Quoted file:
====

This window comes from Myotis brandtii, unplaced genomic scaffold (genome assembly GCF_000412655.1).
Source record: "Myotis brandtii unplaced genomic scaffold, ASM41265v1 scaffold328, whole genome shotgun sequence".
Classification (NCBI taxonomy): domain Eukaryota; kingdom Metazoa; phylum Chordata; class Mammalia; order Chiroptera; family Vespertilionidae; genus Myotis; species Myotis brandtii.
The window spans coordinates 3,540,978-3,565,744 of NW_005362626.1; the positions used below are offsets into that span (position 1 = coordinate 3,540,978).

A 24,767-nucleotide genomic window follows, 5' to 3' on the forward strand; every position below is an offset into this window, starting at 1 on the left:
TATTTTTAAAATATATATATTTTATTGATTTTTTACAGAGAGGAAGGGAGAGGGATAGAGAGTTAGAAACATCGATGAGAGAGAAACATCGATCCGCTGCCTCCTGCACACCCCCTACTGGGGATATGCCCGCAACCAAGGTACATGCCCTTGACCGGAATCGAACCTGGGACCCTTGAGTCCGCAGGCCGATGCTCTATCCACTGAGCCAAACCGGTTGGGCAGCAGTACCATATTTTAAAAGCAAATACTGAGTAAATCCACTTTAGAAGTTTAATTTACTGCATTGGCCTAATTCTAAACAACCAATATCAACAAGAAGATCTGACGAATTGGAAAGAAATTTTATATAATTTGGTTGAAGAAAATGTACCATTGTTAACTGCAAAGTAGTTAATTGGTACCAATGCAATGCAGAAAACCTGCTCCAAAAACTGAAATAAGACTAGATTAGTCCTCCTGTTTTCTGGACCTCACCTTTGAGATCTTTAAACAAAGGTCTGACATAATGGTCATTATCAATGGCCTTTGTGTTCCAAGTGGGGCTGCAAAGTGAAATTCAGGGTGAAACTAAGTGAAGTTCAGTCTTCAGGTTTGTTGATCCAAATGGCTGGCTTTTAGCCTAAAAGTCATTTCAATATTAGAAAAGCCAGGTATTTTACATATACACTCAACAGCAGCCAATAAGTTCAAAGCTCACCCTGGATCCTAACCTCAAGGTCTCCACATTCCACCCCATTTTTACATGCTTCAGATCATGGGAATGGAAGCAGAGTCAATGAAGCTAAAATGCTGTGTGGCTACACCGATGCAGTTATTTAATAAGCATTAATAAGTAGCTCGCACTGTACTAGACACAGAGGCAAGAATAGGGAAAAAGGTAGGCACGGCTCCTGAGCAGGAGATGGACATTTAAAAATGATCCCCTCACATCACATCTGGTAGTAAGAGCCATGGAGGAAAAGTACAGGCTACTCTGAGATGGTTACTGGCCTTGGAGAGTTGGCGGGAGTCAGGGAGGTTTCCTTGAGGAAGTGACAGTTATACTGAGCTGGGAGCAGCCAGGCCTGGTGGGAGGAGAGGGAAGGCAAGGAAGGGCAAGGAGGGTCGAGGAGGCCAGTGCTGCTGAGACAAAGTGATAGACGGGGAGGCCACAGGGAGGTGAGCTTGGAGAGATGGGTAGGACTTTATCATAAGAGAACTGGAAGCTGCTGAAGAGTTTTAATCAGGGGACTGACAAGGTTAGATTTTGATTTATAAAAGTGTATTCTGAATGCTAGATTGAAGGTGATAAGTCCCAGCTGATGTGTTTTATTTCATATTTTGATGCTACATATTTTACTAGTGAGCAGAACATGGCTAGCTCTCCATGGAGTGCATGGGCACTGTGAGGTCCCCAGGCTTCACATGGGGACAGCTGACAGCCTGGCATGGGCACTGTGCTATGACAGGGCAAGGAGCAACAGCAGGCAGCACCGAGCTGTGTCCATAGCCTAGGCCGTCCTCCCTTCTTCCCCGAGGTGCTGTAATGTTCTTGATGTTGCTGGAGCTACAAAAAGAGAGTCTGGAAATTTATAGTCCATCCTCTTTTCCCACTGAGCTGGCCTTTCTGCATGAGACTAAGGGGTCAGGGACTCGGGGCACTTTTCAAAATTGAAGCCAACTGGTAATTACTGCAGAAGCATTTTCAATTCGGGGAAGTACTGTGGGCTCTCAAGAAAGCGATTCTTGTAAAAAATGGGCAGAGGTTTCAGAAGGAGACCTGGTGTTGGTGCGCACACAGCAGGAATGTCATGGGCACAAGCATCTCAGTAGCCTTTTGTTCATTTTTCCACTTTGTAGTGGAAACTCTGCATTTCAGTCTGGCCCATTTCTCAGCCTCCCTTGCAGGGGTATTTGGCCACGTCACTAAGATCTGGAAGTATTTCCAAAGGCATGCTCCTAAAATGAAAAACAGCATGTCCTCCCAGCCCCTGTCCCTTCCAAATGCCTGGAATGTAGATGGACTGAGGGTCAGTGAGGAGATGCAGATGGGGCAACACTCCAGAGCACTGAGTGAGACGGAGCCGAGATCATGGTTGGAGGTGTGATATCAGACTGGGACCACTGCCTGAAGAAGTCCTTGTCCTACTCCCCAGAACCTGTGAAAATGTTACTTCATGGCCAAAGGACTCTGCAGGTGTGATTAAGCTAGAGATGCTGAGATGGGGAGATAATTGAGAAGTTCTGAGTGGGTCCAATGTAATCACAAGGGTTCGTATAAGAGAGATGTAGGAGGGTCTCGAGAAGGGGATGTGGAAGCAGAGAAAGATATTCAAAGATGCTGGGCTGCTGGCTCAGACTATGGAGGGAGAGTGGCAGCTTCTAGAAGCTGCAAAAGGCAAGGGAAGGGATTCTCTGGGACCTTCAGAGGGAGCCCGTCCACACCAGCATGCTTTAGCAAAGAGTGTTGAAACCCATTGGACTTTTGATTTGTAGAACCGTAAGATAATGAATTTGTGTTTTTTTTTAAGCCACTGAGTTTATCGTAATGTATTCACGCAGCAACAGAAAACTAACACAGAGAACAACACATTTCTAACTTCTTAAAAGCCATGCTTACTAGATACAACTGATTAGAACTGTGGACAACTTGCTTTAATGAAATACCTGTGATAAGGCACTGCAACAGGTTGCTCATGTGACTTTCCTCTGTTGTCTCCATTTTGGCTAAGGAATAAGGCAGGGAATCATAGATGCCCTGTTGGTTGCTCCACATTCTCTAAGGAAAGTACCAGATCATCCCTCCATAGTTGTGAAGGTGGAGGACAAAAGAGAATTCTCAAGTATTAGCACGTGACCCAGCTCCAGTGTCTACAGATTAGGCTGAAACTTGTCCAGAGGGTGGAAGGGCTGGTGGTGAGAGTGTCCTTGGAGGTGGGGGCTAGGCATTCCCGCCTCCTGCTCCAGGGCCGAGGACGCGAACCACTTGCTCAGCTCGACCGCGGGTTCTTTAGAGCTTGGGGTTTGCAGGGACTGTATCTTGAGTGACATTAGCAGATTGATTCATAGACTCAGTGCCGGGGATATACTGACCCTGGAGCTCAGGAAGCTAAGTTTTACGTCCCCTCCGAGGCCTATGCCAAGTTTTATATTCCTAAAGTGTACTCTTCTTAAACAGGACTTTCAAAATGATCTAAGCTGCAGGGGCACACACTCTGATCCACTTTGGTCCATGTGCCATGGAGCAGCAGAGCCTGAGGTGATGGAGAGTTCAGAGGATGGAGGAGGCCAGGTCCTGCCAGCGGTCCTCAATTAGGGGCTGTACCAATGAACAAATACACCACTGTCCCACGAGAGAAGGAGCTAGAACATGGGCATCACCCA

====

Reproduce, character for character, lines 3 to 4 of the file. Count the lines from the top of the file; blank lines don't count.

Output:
Classification (NCBI taxonomy): domain Eukaryota; kingdom Metazoa; phylum Chordata; class Mammalia; order Chiroptera; family Vespertilionidae; genus Myotis; species Myotis brandtii.
The window spans coordinates 3,540,978-3,565,744 of NW_005362626.1; the positions used below are offsets into that span (position 1 = coordinate 3,540,978).